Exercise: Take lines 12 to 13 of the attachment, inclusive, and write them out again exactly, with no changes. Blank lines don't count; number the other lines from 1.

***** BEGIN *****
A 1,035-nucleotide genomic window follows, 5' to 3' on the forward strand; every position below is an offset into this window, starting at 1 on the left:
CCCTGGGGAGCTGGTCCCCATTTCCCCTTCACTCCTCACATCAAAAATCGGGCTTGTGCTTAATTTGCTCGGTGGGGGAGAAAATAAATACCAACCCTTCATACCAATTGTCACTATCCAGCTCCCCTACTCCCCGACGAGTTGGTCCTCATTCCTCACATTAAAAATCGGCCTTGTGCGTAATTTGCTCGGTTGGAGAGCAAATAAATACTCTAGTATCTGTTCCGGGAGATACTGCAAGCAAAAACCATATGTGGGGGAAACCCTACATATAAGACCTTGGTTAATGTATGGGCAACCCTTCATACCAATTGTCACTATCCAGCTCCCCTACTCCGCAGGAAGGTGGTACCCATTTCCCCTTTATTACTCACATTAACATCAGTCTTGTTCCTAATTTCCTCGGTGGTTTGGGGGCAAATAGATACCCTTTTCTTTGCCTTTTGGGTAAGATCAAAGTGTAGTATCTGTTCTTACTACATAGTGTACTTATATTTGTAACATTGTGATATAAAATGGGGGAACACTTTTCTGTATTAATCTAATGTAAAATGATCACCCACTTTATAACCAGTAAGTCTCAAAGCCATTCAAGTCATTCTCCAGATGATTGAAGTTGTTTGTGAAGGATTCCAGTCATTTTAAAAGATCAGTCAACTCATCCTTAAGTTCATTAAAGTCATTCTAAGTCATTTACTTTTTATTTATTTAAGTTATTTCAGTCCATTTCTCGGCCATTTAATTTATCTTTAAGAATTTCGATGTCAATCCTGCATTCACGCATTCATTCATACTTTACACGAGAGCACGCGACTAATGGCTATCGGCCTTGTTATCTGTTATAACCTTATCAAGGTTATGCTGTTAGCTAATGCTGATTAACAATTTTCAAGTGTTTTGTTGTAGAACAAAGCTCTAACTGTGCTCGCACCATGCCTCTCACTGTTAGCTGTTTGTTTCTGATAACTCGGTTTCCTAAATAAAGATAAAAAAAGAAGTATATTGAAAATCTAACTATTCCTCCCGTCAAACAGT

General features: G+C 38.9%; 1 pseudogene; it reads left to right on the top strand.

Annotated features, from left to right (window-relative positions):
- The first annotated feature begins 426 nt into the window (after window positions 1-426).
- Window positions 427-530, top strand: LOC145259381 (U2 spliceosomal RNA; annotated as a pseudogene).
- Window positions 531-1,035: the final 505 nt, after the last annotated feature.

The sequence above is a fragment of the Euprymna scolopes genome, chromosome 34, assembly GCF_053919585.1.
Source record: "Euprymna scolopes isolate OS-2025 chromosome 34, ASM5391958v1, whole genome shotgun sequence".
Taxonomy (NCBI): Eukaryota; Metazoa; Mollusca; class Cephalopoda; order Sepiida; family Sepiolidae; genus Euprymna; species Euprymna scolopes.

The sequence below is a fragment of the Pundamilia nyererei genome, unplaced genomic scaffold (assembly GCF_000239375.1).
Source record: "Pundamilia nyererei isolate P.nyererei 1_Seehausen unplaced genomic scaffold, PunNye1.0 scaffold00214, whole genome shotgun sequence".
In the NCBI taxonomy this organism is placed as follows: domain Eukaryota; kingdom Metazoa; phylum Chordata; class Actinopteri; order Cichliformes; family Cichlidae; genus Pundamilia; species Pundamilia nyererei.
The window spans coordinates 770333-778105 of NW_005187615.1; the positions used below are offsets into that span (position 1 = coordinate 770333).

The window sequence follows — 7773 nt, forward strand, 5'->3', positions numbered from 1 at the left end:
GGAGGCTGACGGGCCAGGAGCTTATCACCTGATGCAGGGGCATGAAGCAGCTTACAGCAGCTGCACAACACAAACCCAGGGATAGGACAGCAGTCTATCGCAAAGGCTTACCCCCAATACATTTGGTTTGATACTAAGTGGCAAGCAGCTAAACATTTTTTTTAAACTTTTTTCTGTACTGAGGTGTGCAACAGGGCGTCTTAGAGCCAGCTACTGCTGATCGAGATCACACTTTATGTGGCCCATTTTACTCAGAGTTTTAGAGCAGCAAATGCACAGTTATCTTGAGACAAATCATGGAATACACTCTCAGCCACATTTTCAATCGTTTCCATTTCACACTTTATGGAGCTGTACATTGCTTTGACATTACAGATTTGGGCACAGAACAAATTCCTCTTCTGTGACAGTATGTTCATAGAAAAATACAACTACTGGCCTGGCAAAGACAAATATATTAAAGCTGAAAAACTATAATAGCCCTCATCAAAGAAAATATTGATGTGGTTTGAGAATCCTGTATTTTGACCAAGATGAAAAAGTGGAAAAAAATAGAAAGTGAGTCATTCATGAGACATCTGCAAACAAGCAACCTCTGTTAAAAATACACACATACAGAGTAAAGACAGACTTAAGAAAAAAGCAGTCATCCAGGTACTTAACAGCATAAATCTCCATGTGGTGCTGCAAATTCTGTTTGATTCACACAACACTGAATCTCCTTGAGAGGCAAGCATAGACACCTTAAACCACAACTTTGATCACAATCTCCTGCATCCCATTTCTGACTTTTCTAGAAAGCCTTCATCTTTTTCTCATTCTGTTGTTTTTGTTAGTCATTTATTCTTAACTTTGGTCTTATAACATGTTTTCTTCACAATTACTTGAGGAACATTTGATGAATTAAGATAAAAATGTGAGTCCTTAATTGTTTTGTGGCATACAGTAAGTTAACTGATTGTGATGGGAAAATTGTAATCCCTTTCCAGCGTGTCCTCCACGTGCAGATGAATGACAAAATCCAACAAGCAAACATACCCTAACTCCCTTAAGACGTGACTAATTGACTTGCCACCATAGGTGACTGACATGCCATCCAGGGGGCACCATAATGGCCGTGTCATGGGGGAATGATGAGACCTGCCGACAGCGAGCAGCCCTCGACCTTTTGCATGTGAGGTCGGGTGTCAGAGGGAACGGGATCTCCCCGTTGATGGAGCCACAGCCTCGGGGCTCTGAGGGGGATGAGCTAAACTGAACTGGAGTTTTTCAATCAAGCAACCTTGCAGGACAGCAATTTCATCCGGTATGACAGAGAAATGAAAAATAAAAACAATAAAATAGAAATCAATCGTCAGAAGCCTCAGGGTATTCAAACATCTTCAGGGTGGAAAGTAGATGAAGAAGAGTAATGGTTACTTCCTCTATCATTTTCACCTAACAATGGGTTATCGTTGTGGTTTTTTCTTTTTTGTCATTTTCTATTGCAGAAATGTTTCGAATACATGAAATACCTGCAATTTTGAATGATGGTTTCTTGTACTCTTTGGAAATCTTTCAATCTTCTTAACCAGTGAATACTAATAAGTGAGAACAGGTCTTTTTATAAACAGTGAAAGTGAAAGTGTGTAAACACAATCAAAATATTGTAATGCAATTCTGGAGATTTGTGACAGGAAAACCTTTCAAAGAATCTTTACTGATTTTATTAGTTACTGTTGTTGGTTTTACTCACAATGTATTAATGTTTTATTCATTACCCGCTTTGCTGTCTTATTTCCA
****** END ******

Source record: "Pundamilia nyererei isolate P.nyererei 1_Seehausen unplaced genomic scaffold, PunNye1.0 scaffold00214, whole genome shotgun sequence".
In the NCBI taxonomy this organism is placed as follows: domain Eukaryota; kingdom Metazoa; phylum Chordata; class Actinopteri; order Cichliformes; family Cichlidae; genus Pundamilia; species Pundamilia nyererei.